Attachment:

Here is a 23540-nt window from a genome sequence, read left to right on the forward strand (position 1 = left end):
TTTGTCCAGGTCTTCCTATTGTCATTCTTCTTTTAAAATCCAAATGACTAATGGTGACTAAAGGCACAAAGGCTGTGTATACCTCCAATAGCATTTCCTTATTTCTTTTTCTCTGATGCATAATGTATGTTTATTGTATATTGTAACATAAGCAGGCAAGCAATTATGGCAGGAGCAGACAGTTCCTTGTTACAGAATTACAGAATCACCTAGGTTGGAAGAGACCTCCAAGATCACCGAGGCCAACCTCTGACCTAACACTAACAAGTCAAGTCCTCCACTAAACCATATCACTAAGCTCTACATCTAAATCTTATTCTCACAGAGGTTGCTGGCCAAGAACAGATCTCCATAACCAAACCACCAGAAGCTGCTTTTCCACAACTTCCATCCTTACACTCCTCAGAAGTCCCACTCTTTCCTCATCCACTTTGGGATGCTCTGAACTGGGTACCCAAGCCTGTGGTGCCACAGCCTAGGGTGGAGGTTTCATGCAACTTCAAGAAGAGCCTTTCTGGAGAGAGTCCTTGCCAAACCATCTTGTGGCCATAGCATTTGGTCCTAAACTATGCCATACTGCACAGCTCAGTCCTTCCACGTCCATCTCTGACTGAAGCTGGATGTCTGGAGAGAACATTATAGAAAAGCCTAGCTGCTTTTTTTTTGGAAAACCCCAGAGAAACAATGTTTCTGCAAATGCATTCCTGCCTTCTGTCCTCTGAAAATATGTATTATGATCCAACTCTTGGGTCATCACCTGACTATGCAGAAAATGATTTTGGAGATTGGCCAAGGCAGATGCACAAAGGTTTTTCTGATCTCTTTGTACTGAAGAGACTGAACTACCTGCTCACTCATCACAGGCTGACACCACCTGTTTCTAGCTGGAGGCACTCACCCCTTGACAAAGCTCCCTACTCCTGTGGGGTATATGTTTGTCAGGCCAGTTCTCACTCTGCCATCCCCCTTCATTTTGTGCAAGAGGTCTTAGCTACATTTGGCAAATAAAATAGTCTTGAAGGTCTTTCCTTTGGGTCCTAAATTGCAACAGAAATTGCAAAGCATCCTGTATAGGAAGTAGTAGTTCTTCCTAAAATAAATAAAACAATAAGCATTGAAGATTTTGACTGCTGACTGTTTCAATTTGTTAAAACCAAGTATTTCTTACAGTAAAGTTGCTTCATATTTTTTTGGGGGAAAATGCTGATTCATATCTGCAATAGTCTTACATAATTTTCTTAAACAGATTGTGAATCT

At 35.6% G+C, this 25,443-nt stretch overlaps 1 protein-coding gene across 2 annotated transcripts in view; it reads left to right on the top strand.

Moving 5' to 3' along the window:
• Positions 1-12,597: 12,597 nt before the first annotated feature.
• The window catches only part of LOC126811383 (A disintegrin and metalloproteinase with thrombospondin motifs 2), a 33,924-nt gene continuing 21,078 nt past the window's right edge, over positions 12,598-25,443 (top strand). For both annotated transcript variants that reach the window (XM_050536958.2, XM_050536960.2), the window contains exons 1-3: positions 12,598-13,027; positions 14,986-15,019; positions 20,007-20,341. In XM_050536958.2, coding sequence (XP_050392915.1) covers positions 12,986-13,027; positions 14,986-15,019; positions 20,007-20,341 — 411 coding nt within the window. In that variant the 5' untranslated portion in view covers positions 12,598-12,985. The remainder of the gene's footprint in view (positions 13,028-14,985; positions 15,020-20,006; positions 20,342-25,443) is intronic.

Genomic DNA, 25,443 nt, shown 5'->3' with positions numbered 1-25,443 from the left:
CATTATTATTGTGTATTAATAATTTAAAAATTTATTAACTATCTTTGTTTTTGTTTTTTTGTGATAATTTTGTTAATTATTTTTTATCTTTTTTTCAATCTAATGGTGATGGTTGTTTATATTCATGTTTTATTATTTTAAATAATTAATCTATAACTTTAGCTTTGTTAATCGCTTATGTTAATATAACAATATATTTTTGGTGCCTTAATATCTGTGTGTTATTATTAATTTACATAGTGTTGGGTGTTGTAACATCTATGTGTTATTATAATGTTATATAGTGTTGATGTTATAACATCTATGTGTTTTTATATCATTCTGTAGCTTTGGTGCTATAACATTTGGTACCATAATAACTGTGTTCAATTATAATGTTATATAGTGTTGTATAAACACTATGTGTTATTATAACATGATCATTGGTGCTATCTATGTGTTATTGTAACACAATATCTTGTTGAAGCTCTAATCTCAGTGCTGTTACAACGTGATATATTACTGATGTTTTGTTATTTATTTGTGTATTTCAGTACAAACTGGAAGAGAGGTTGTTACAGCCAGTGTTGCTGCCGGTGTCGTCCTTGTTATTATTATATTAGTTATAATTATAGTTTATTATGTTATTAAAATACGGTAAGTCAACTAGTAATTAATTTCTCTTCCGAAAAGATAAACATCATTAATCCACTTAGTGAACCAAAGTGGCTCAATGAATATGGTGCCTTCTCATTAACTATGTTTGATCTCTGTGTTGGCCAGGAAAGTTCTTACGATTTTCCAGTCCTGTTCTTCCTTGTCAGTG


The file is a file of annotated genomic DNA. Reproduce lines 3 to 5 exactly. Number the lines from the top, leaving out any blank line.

At 35.6% G+C, this 25,443-nt stretch overlaps 1 protein-coding gene across 2 annotated transcripts in view; it reads left to right on the top strand.

Moving 5' to 3' along the window:
• Positions 1-12,597: 12,597 nt before the first annotated feature.